El Segundo, Calif. — Despite the economic downturn, worldwide demand for LED technology, boosted by demand for LED-based LCD TVs, is expected to grow in 2009, according to a new report from iSuppli.
The market research firm said LEDs are expected to see a 2.9 percent revenue increase in 2009, following 10.8 percent growth in 2008, as the overall semiconductor market declines by 9.4 percent.
“LEDs are forecast for growth this year — a highly unusual item in our semiconductor forecast, given that almost all other components will suffer revenue contractions in 2009,” stated Dale Ford, iSuppli market intelligence services senior VP. “Although a 2.9 percent increase is only a moderate rise by the standards of the semiconductor industry, any revenue growth at all this year will be a remarkable accomplishment.”
LEDs are used in LCD TVs to illuminate the display. Most LCDs traditionally have used CCFLs as the backlight source. However, the declining prices of LEDs are making them a viable competitor to CCFLs.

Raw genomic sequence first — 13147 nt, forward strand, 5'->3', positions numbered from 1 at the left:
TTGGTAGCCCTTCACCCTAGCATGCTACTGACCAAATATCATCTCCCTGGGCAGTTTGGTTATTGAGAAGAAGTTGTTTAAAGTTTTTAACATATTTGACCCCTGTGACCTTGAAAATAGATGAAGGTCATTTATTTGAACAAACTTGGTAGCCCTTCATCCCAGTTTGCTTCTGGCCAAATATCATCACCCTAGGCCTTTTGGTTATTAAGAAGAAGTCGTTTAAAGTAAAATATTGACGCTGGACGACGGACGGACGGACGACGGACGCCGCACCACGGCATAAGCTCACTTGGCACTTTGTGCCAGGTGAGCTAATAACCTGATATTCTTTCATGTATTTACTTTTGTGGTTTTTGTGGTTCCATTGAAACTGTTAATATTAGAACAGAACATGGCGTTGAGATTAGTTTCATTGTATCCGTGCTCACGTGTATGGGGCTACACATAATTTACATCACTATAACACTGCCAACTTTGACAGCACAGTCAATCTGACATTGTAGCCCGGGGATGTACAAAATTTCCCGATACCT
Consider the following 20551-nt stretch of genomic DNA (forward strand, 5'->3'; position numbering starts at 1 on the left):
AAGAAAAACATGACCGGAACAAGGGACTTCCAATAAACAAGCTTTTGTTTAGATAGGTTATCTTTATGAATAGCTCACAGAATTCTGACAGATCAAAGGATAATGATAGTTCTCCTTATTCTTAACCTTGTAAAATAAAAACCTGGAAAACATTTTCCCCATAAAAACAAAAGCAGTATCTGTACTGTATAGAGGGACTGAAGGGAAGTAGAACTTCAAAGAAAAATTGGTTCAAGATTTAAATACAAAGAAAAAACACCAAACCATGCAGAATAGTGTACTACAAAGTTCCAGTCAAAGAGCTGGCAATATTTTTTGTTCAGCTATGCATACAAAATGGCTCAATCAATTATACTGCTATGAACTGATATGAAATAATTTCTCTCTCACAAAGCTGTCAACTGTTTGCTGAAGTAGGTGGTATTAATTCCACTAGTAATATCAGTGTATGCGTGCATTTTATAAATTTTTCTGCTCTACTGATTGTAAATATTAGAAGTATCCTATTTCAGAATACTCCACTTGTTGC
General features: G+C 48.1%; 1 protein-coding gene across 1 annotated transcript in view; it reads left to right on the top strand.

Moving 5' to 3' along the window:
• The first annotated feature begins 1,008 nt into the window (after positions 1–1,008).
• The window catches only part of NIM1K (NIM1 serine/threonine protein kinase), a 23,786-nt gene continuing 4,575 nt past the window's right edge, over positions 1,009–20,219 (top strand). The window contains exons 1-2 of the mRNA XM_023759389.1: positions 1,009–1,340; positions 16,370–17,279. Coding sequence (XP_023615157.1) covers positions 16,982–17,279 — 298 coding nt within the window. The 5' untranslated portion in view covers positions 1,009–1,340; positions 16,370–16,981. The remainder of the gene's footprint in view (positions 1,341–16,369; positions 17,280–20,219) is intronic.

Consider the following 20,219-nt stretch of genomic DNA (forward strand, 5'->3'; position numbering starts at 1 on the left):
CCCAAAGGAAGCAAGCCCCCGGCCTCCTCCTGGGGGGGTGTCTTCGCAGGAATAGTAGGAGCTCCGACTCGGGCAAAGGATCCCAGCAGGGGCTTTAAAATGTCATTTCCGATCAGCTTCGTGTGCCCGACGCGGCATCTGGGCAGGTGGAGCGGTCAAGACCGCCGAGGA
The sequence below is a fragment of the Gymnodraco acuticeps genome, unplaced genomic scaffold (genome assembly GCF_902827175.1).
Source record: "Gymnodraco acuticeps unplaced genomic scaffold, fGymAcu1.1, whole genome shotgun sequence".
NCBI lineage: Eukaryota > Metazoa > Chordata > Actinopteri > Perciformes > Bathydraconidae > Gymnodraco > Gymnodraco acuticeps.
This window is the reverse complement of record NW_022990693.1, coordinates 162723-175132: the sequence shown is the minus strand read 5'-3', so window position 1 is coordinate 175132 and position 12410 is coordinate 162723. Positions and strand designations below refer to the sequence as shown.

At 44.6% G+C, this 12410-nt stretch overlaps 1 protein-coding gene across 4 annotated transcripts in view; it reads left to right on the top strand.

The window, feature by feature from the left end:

The technology is said to bring energy consumption and form-factor benefits, while picture performance can be improved over traditional CCFL back-lighting systems, depending on how the LEDs are configured.
Most of the current LED-equipped LCD TVs use edge-mounted designs that place the diodes at the borders of the display. This allows for the thinner form factors, but it does not provide any major improvement in contrast ratios, according to Sweta Dash, iSuppli LCD research director.
LCD TVs that use full array LED backlighting can offer noticeable improvements in contrast and color performance, but produce somewhat thicker panels than edge-lit models.
The global LCD TV market in 2009 will use $163 million worth of LEDs, up 221.9 percent from $51 million in 2008, according to iSuppli. By 2012, LCD-TV LED revenue will grow to $1.4 billion, a nearly nine-times expansion from 2009.
The market research firm said pricing for LEDs continues to decline, allowing LED-back-lit sets to become more price competitive with comparable CCFL sets. Patel estimated the price premium for 40- to 42-inch LCD TVs using LEDs now is as little as $200 to $500 compared with CCFL alternatives.
Meanwhile, second-tier brand General Electric sees LED backlighting as a chance to carve out a new market niche.